Google unveiled its latest moonshot idea on Wednesday with a new “urban innovation” company called Footpath Labs, which has as a mission the lofty goal of re-inventing cities for the modern age.
“We want to supercharge existing efforts in areas such as housing, energy, transportation and government to solve real problems that city-dwellers face every day,” Google CEO Larry Page declared in the press release announcing Footpath Labs, which will operate as a separate company and be led by Dan Doctoroff, the former deputy mayor of New York City for economic development.
Among the problems of city life that Page believes could be fixed: better public transport, less pollution, more parks and green spaces, safer biking paths and a shorter commute.
The solution to these problems will be new technology, which will be developed and incubated within Footpath Labs.
The company will be funded and supported by Google, though it will a standalone, separate company based in New York City.
If it succeeds in transforming cities into urban utopias, a variety of existing Google projects could also stand to benefit. Here are some of the key efforts at Google that could become building blocks for tomorrow’s city:
Autonomous cars are a must for any city of the future worth living in. Google is currently testing pod-like cars that let drivers take their hands off the steering wheel and focus on other things, such as using Google’s search engine or its other online services.
It’s unclear whether Google plans to build the cars itself or licence the technology to existing carmakers.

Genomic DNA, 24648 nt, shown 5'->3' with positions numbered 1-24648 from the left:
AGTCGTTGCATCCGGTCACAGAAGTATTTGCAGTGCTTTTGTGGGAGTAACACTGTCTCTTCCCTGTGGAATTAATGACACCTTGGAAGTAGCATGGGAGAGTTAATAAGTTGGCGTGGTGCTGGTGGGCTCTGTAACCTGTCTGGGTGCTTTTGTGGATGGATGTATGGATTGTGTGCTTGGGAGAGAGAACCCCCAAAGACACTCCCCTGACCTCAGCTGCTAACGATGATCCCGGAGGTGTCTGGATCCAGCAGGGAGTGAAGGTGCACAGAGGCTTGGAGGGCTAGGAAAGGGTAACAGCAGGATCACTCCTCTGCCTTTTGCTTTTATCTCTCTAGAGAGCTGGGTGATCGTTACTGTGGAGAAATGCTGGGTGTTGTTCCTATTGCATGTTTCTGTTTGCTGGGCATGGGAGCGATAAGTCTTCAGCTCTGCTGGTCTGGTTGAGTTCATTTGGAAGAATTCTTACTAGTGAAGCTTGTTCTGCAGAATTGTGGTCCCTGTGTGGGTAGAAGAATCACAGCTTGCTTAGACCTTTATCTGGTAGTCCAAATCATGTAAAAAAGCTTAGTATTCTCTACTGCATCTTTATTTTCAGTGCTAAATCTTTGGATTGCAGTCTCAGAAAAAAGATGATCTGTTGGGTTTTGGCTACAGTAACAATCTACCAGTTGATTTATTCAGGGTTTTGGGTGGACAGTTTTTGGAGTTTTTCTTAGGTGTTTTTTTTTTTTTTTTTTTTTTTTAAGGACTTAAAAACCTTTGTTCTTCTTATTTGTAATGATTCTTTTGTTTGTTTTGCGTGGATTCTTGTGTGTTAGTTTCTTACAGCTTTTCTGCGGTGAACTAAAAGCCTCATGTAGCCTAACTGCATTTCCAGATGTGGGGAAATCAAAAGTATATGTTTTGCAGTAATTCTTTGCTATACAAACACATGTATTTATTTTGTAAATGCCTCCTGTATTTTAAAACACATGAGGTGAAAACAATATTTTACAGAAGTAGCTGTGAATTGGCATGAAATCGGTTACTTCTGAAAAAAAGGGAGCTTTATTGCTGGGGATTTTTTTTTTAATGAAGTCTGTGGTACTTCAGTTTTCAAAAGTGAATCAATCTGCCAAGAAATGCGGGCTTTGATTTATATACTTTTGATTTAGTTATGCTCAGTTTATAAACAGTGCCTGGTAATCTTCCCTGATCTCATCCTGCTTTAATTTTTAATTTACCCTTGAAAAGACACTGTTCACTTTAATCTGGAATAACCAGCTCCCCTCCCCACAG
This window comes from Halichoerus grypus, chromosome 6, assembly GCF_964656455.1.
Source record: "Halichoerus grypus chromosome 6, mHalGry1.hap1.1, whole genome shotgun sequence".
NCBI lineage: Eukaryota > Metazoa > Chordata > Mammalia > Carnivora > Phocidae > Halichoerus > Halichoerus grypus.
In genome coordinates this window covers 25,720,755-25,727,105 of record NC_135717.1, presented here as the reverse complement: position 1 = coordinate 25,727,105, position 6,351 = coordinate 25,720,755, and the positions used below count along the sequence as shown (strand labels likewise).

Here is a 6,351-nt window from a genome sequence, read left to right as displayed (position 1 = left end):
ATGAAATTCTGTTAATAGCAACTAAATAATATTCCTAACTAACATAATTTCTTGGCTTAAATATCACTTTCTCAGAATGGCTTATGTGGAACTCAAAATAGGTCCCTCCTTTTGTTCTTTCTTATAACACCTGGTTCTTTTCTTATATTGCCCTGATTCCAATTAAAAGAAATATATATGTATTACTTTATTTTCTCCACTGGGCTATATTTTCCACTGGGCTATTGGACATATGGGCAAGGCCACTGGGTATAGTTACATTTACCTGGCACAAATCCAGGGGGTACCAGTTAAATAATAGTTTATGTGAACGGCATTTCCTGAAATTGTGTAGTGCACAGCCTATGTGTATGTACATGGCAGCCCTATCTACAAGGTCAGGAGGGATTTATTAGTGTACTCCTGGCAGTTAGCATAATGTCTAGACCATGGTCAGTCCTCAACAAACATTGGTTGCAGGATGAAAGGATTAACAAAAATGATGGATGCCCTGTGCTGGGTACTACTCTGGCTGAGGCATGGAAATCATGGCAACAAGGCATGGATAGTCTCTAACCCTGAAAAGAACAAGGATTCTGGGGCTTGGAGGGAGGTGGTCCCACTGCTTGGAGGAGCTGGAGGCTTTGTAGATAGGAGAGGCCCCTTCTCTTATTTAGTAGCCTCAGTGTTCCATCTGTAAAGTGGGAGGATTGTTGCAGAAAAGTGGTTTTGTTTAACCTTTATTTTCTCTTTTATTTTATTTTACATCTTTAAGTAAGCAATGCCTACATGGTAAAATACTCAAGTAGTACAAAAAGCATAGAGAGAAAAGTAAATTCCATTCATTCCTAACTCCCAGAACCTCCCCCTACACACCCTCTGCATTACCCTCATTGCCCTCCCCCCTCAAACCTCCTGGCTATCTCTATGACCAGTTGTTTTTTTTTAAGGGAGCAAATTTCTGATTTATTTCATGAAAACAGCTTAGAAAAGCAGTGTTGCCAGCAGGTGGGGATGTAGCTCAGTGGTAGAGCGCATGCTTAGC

There have also been reports that Google is working on a ride-hailing service, a la Uber. A fleet of low-emissions, self driving cars that city residents don’t actually own themselves could reduce pollution, free up more space previously used for parking, and perhaps reduce traffic accidents.
Making a trip to a brick-and-mortar store is an inconvenience that city dwellers of the future may not have to deal with. Instead daily staples and supplies could be delivered, Dumbo-like, from the sky. Google is currently testing delivery drones that can navigate themselves to your house and drop a package on your doorstep. Right now there are regulations that prohibit drones from doing these kinds of jobs, but in the metropolis of the future, anything is possible.
Clean, airborne energy
Solar energy is nice, but the city of the future needs to take it the next level. Luckily Google has just the thing: the Makani wind turbines, or “energy kites,” under development at the company’s x Labs float in the air to take advantage of the stronger and steadier winds available at higher altitudes. A similar idea was on display in the fictional “San Fransokyo” city depicted in the 2014 movie Big Hero 6.
Internet of Things
Future cities will presumably be “smart” cities, where inanimate objects are interconnected — everything from streetlights to security cameras will be interconnected. To make that happen requires a common technology, such as the Brillo platform that Google recently unveiled at its developer conference.
Governments and businesses that want to be part of the next version of urban planning need good maps. Cartography is something that Google takes very seriously. In addition to the map on your smartphone that gives you directions and the StreetView photos of every street, Google is working on high-resolution 3D maps that it creates with laser scanners mounted on cars.
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